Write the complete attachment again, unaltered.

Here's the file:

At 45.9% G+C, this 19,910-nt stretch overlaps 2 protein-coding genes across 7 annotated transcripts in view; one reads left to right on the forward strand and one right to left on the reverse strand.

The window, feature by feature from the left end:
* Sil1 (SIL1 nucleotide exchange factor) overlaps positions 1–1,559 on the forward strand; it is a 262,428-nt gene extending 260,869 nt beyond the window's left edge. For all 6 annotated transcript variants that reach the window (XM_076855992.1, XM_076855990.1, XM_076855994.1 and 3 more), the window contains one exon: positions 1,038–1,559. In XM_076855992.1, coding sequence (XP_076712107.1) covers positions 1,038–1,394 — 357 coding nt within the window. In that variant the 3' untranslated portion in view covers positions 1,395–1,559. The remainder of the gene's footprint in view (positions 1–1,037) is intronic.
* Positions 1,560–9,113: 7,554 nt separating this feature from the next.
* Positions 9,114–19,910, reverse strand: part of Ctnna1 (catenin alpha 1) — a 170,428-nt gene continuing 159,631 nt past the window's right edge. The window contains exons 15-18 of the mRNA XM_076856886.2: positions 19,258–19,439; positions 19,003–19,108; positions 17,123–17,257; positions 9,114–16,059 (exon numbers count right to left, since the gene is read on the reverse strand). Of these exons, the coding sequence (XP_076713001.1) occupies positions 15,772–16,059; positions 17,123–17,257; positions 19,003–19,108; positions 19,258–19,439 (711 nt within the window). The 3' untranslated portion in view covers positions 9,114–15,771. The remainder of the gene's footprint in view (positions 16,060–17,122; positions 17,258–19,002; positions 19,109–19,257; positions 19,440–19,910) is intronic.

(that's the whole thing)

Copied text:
At 45.9% G+C, this 19,910-nt stretch overlaps 2 protein-coding genes across 7 annotated transcripts in view; one reads left to right on the forward strand and one right to left on the reverse strand.

The window, feature by feature from the left end:
* Sil1 (SIL1 nucleotide exchange factor) overlaps positions 1–1,559 on the forward strand; it is a 262,428-nt gene extending 260,869 nt beyond the window's left edge. For all 6 annotated transcript variants that reach the window (XM_076855992.1, XM_076855990.1, XM_076855994.1 and 3 more), the window contains one exon: positions 1,038–1,559. In XM_076855992.1, coding sequence (XP_076712107.1) covers positions 1,038–1,394 — 357 coding nt within the window. In that variant the 3' untranslated portion in view covers positions 1,395–1,559. The remainder of the gene's footprint in view (positions 1–1,037) is intronic.
* Positions 1,560–9,113: 7,554 nt separating this feature from the next.
* Positions 9,114–19,910, reverse strand: part of Ctnna1 (catenin alpha 1) — a 170,428-nt gene continuing 159,631 nt past the window's right edge. The window contains exons 15-18 of the mRNA XM_076856886.2: positions 19,258–19,439; positions 19,003–19,108; positions 17,123–17,257; positions 9,114–16,059 (exon numbers count right to left, since the gene is read on the reverse strand). Of these exons, the coding sequence (XP_076713001.1) occupies positions 15,772–16,059; positions 17,123–17,257; positions 19,003–19,108; positions 19,258–19,439 (711 nt within the window). The 3' untranslated portion in view covers positions 9,114–15,771. The remainder of the gene's footprint in view (positions 16,060–17,122; positions 17,258–19,002; positions 19,109–19,257; positions 19,440–19,910) is intronic.